Learn more about predatory lending and what community leaders and legislators are doing to protect Alabama citizens.

There is an epidemic happening in our community. Toxic lending, also referred to as predatory lending, is a crippling system of debt that affects hundreds of thousands of people in Alabama. In 2015, over two million payday loans were taken out, with each borrower taking on an average of eight loans per year. The most startling fact: these loans have an Annual Percentage Rate (APR) of up to 467%.  

Taking Steps to End Predatory Lending in Alabama

April 7, 2017

Redstone's President and CEO Joe Newberry gestures to Dr. Neal Berte during the Alabama's Toxic Lending Problem press conference.

There is an epidemic happening in our community. Predatory lending is a crippling system of debt that affects hundreds of thousands of people in Alabama every year. In 2015, over two million payday loans were taken out, with each borrower taking on an average of eight loans per year. The most startling fact: these loans have an Annual Percentage Rate (APR) of up to 467%.

"Predatory Lending: any lending practice that imposes unfair or abusive loan terms on a borrower. It is also any practice that convinces a borrower to accept unfair terms through deceptive, coercive, exploitative or unscrupulous actions for a loan that a borrower doesn’t need, doesn’t want or can’t afford."- Debt.org article

When hard times arise, many people turn to payday lenders or title loan companies to make ends meet. What might start out as a one-time need often turns into a cycle; generally involving loan after loan with interest rates of over 400%. This cycle of debt is a reality for 1 in 4 Alabamians. 

For instance, AARP states that "studies show that the average payday loan borrower is trapped in debt for 5 to 7 months of the year. If a borrower takes out $300 and the interest is due biweekly, this would cost $575 to $785 in interest payments alone."

As the interest fees and debt load increases, many individuals find it impossible to keep up, continuing the cycle. These payday and title loan lenders, "prey on low-income individuals and families during their time of greatest financial need – intentionally trapping them in a cycle of high-interest, unaffordable debt and draining resources from impoverished communities," says a report by the Southern Poverty Law Center.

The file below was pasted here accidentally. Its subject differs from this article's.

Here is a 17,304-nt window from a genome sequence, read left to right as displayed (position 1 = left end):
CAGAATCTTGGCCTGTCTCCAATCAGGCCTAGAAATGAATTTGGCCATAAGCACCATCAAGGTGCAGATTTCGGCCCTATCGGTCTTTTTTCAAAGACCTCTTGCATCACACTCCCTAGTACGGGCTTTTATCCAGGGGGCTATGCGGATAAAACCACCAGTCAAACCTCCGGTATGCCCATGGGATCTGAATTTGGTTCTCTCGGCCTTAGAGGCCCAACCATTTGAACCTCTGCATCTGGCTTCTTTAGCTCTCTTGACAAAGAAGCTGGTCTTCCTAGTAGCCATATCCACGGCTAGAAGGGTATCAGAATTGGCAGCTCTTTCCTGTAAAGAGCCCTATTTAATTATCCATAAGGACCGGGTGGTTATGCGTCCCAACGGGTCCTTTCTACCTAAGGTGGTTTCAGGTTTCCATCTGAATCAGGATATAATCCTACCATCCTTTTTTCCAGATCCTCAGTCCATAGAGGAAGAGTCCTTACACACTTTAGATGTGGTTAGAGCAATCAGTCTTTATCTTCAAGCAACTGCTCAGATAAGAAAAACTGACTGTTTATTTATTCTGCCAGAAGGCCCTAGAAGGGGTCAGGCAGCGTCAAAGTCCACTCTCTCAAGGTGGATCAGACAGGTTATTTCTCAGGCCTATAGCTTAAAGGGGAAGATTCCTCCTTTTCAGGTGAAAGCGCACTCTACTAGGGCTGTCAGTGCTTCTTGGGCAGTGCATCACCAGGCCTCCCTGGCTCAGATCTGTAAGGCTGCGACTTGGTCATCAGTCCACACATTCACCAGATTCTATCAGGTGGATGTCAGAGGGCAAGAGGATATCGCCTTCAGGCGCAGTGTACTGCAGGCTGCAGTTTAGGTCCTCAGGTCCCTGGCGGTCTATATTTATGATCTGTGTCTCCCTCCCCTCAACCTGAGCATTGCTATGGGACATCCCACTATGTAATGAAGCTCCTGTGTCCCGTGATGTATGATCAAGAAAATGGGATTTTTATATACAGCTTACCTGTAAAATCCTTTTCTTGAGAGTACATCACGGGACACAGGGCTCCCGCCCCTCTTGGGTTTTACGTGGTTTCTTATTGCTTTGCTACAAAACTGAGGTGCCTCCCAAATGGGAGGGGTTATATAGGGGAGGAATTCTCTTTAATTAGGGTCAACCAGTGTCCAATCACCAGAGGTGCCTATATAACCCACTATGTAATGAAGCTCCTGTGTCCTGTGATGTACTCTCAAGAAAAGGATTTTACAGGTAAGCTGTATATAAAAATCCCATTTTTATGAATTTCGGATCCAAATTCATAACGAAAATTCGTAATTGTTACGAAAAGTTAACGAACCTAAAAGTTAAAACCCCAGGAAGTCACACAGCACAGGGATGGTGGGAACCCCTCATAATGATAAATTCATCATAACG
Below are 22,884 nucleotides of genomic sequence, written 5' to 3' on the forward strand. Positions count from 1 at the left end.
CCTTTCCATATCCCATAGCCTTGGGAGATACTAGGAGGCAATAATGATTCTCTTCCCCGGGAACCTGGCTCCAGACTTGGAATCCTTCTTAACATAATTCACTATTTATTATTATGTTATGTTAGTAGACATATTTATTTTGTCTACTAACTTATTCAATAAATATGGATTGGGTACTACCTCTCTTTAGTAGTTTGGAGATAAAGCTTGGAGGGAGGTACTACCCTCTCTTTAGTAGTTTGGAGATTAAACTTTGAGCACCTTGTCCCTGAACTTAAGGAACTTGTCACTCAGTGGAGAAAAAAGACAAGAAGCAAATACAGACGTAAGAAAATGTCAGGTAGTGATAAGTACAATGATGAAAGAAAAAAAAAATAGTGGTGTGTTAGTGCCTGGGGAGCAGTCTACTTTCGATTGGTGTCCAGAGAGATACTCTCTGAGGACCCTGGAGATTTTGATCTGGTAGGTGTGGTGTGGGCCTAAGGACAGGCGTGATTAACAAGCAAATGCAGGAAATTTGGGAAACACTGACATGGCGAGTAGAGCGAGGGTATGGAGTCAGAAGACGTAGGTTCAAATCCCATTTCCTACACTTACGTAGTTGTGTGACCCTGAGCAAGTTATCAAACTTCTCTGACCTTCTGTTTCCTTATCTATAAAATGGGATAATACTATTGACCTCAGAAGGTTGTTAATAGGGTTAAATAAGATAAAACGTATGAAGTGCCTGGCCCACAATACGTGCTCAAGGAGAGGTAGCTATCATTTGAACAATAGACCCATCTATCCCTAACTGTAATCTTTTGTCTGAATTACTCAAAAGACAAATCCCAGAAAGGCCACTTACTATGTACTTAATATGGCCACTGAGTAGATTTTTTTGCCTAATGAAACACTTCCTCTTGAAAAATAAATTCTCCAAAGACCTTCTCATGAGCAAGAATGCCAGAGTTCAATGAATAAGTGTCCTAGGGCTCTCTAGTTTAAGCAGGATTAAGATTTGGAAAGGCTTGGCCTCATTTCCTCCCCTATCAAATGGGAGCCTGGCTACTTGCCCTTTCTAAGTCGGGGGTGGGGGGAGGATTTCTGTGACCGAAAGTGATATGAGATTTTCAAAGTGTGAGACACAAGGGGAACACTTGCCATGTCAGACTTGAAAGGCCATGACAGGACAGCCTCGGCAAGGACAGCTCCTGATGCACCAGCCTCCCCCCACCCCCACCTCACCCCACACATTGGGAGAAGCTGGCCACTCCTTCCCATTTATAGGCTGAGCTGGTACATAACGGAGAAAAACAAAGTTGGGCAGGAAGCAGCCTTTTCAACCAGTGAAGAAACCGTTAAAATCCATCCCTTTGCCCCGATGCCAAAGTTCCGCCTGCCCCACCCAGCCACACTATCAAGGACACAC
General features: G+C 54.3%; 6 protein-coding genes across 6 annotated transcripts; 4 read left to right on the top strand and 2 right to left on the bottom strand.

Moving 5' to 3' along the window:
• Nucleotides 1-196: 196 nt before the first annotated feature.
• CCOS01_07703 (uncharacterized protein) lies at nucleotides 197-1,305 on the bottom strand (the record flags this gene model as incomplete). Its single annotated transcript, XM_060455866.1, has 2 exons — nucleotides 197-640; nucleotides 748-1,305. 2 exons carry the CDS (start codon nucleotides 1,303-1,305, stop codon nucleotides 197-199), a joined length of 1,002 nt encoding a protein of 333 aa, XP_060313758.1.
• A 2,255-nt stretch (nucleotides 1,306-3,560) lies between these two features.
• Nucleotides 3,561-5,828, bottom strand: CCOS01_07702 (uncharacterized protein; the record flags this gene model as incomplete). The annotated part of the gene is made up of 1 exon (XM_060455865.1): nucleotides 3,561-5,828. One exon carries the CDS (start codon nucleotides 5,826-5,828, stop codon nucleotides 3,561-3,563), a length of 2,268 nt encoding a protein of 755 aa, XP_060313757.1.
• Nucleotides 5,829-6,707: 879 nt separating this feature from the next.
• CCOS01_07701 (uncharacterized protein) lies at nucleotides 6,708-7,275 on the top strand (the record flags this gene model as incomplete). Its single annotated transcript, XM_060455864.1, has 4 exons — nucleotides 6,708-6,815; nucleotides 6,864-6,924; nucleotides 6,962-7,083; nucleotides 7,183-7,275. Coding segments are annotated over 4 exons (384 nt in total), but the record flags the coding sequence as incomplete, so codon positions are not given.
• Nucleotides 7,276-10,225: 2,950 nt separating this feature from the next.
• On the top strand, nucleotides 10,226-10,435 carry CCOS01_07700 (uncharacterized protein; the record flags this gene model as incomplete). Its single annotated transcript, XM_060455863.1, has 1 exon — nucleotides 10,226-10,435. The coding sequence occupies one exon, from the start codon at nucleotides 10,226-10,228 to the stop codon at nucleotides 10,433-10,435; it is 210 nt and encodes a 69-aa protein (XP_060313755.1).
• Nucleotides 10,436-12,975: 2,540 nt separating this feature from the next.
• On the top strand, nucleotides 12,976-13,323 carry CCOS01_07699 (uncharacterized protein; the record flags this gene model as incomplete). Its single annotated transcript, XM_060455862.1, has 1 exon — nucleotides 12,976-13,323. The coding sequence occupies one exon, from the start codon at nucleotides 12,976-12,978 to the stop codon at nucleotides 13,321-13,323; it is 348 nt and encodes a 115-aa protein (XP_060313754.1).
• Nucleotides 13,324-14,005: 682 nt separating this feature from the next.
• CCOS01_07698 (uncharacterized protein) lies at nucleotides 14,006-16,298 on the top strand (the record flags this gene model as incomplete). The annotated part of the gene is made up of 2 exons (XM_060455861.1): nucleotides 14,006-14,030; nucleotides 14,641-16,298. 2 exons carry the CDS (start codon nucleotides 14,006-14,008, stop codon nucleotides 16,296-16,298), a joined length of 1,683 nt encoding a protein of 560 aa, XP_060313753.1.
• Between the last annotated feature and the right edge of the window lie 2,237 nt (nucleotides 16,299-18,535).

Redstone's CEO Joe Newberry thinks it's time to take action against these exploitative and immoral lending practices. "They are taking advantage of Alabama citizens," Joe stated at the Alabama's Toxic Lending Problem press conference, held on April 3. 

Community leaders discussed upcoming legislation to combat predatory lending during the Alabama's Toxic Lending Problem press conference.

You can watch the full press conference on our Facebook.

In 2017, Alabamians are projected to pay $125,216,000 in payday fees and $356,575,005 in title loan fees, totaling $481,791,005 in fees, according to a study by the Center for Responsible Lending. This ranks Alabama as the 6th highest state in payday and title loan fees.  

"We have decided to make it a strategic initiative at Redstone Federal Credit Union® to break the cycle that we have seen over and over again of what payday lenders and title loans do," Joe went on to say. He described how Redstone is helping break the cycle with alternative loan options, which help members reach financial well-being.

The press conference included leaders from across the state of Alabama, including Rep. Anthony Daniels, Sen. Arthur Orr and Don Gowen. Each explained why payday and title loan reform is so desperately needed for the state of Alabama. 

"This bill is not about putting payday lenders out of business, it is about providing fair and equitable access to credit," Sen. Arthur Orr said of Senate Bill 284. He went on to discuss how the bill would, "reduce the likelihood that an individual would be stuck in the debt cycle."

Rep. Anthony Daniels believes predatory lending reform will happen with help from the newly proposed bills.

A second bill, House Bill 321, is also in the works. It proposes an interest rate cap of 36 percent per year on certain consumer loans, lines of credit and other financial products. 

"It's time that we stand up for the consumers of Alabama and the people of Alabama, and pass some meaningful reform that will help us moving forward," said Rep Anthony Daniels, who has seen the detrimental impact of payday and title loans on his own family. 

If you or someone you know is trapped in the payday loan cycle, there is help and support available. Here is an extensive list of payday loan alternatives available throughout the state of Alabama. You may also want to look into resources from our partner BALANCE or read this article on ways to end the payday loan cycle

Financial Education at Your Fingertips

We've partnered with BALANCE to give you another resource for financial education and guidance! Free financial counseling and education for all the financial milestones in life. 

See More

Leave a Comment

 

*
*
*



 

Equal Housing LenderThis credit union is federally insured by the National Credit Union Administration.

Redstone is an Equal Credit Opportunity Lender.

This content is provided for informational and educational purposes only and considered accurate as of the date posted. Views and opinions expressed in comments do not constitute an official endorsement by Redstone Federal Credit Union® or its affiliates. Redstone encourages you to seek professional advice for your personal situation before making any financial decision and is happy to assist you at any of our branch locations.

Must be RFCU® member to obtain or use any product or service. Must open a share savings account to join RFCU. A $5 minimum balance is required to open a share savings account and must be maintained in the share savings account at all times. Age and other restrictions may apply.